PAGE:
Part of our current garden is a bumblebee paradise, unmown and clover covered. Our part of town also has wide grass verges, some are sculpted into billiard tables, others left to grow wild and similarly clover covered. A former neighbour incessantly mows his lawns but is proud of having bee hotels. I had not made the link between lawn mowing and frequency of bees in the late spring, I’m sure other potential bumblaphiles haven’t either. The EDP could well be persuaded to run with a campaign. Combined with smile-inducing photographs like that fronting Mark’s article it could be a winner.


  28. Serf axiom:

    Tryin’ ter solve problems is what some peeple do.
    Tryin’ ter seek profit from problem ‘ídentification’ is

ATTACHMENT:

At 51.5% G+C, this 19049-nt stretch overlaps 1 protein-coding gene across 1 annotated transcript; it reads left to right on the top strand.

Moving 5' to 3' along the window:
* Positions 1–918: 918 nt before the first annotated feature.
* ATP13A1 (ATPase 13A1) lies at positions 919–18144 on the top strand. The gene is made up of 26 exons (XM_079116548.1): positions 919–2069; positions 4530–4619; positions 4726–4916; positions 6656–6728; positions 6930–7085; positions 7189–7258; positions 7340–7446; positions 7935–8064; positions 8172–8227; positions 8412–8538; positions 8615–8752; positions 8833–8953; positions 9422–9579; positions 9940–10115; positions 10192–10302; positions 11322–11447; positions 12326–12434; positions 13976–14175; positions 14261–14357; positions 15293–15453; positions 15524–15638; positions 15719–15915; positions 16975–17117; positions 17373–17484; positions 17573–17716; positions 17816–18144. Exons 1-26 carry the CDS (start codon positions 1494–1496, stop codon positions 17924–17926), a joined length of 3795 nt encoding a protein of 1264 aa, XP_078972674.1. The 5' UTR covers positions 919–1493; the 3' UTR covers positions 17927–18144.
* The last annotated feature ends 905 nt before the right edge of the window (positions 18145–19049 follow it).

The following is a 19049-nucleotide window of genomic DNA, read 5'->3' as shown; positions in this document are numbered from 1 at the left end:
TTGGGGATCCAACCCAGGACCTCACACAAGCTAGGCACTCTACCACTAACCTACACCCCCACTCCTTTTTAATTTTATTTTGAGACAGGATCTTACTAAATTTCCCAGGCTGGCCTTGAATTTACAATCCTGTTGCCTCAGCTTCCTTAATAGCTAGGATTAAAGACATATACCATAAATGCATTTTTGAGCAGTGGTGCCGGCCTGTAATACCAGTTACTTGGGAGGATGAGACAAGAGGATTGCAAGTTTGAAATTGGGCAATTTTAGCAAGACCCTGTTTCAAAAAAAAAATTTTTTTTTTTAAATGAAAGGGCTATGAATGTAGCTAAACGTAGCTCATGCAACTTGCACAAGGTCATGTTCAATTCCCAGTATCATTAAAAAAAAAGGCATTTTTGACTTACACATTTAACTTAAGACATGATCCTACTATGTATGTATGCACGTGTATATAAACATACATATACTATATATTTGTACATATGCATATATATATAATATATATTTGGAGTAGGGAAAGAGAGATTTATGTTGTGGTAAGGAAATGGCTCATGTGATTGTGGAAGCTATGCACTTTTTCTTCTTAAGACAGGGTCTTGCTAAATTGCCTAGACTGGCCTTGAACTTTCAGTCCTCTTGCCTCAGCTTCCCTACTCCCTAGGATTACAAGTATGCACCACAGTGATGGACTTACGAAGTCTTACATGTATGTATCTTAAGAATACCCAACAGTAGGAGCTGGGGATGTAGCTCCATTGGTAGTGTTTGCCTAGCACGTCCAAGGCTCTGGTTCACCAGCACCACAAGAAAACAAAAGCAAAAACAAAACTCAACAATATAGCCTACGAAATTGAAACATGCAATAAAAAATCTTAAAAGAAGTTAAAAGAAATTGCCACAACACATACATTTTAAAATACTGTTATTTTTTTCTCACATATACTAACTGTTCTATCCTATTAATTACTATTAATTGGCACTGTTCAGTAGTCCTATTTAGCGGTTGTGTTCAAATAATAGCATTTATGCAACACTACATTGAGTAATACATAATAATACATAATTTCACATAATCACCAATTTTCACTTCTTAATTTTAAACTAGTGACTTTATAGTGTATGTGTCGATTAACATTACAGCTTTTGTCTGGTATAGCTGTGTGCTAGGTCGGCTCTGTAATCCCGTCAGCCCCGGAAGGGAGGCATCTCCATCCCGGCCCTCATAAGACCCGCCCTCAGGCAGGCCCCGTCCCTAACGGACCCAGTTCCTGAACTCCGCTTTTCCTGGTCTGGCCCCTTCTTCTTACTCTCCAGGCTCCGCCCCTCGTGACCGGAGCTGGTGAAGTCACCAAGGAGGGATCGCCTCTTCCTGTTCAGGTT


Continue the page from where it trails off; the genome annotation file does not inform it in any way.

what most bureaucrats do.


  29. JIT. Reading again through your discussion today of Bergmann’s rule and follow up about problems of animal size, I was struck by the clear evidence it yields about the great pleasure you undoubtedly have in your chosen science. I can tell you that as you age, details may slip away, but that underlying rapture remains. I never regretted choosing geology (although I also read Zoology and could easily have chosen that route).


  30. Alan, the good thing about ecology – I don’t know if geology is like this too – is that it’s mostly common sense. It does however seem as if some ecologists forget their “basic ecology” and start to believe incredible things re: climate change. As for insects themselves, I have been known to rescue individuals drowning in puddles after a rain squall. I also save exhausted bumblebees, if I meet with them. Here’s one from a couple of years ago charging up on a scrap of honey with a bit of added water: